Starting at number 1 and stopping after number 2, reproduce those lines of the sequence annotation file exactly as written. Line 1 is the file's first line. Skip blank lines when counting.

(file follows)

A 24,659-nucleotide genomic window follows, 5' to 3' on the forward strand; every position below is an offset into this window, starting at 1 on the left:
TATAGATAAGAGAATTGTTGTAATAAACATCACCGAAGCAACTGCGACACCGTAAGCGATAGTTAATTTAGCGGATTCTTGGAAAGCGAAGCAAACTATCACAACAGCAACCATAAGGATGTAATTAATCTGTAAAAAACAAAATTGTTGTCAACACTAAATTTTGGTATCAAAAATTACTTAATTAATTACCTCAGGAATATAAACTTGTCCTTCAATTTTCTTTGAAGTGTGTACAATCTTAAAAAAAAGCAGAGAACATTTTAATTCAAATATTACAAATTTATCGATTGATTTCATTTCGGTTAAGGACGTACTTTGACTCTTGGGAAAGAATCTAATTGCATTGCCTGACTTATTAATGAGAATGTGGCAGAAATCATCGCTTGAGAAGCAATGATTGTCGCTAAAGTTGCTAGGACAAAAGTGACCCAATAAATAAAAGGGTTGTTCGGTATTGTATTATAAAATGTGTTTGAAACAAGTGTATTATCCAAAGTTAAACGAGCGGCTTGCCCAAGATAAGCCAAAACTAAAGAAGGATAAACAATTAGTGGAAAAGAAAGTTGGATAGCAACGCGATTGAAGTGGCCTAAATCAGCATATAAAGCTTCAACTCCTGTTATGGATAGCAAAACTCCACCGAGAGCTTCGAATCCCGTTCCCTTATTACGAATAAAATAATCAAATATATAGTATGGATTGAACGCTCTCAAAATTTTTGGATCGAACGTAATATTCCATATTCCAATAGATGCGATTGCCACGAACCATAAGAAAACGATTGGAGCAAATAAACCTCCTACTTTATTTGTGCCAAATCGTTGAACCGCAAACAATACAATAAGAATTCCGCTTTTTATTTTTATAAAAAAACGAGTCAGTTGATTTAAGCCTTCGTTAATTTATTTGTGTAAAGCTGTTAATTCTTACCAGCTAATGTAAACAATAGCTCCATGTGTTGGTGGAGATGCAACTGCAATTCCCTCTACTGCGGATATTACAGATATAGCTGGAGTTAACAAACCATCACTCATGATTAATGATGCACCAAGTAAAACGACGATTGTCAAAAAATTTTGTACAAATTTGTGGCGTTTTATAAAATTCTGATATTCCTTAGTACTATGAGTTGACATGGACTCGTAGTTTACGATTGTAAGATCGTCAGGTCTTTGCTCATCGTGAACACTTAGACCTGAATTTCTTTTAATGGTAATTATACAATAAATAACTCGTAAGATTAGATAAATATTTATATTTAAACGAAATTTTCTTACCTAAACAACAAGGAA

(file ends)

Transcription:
A 24,659-nucleotide genomic window follows, 5' to 3' on the forward strand; every position below is an offset into this window, starting at 1 on the left:
TATAGATAAGAGAATTGTTGTAATAAACATCACCGAAGCAACTGCGACACCGTAAGCGATAGTTAATTTAGCGGATTCTTGGAAAGCGAAGCAAACTATCACAACAGCAACCATAAGGATGTAATTAATCTGTAAAAAACAAAATTGTTGTCAACACTAAATTTTGGTATCAAAAATTACTTAATTAATTACCTCAGGAATATAAACTTGTCCTTCAATTTTCTTTGAAGTGTGTACAATCTTAAAAAAAAGCAGAGAACATTTTAATTCAAATATTACAAATTTATCGATTGATTTCATTTCGGTTAAGGACGTACTTTGACTCTTGGGAAAGAATCTAATTGCATTGCCTGACTTATTAATGAGAATGTGGCAGAAATCATCGCTTGAGAAGCAATGATTGTCGCTAAAGTTGCTAGGACAAAAGTGACCCAATAAATAAAAGGGTTGTTCGGTATTGTATTATAAAATGTGTTTGAAACAAGTGTATTATCCAAAGTTAAACGAGCGGCTTGCCCAAGATAAGCCAAAACTAAAGAAGGATAAACAATTAGTGGAAAAGAAAGTTGGATAGCAACGCGATTGAAGTGGCCTAAATCAGCATATAAAGCTTCAACTCCTGTTATGGATAGCAAAACTCCACCGAGAGCTTCGAATCCCGTTCCCTTATTACGAATAAAATAATCAAATATATAGTATGGATTGAACGCTCTCAAAATTTTTGGATCGAACGTAATATTCCATATTCCAATAGATGCGATTGCCACGAACCATAAGAAAACGATTGGAGCAAATAAACCTCCTACTTTATTTGTGCCAAATCGTTGAACCGCAAACAATACAATAAGAATTCCGCTTTTTATTTTTATAAAAAAACGAGTCAGTTGATTTAAGCCTTCGTTAATTTATTTGTGTAAAGCTGTTAATTCTTACCAGCTAATGTAAACAATAGCTCCATGTGTTGGTGGAGATGCAACTGCAATTCCCTCTACTGCGGATATTACAGATATAGCTGGAGTTAACAAACCATCACTCATGATTAATGATGCACCAAGTAAAACGACGATTGTCAAAAAATTTTGTACAAATTTGTGGCGTTTTATAAAATTCTGATATTCCTTAGTACTATGAGTTGACATGGACTCGTAGTTTACGATTGTAAGATCGTCAGGTCTTTGCTCATCGTGAACACTTAGACCTGAATTTCTTTTAATGGTAATTATACAATAAATAACTCGTAAGATTAGATAAATATTTATATTTAAACGAAATTTTCTTACCTAAACAACAAGGAA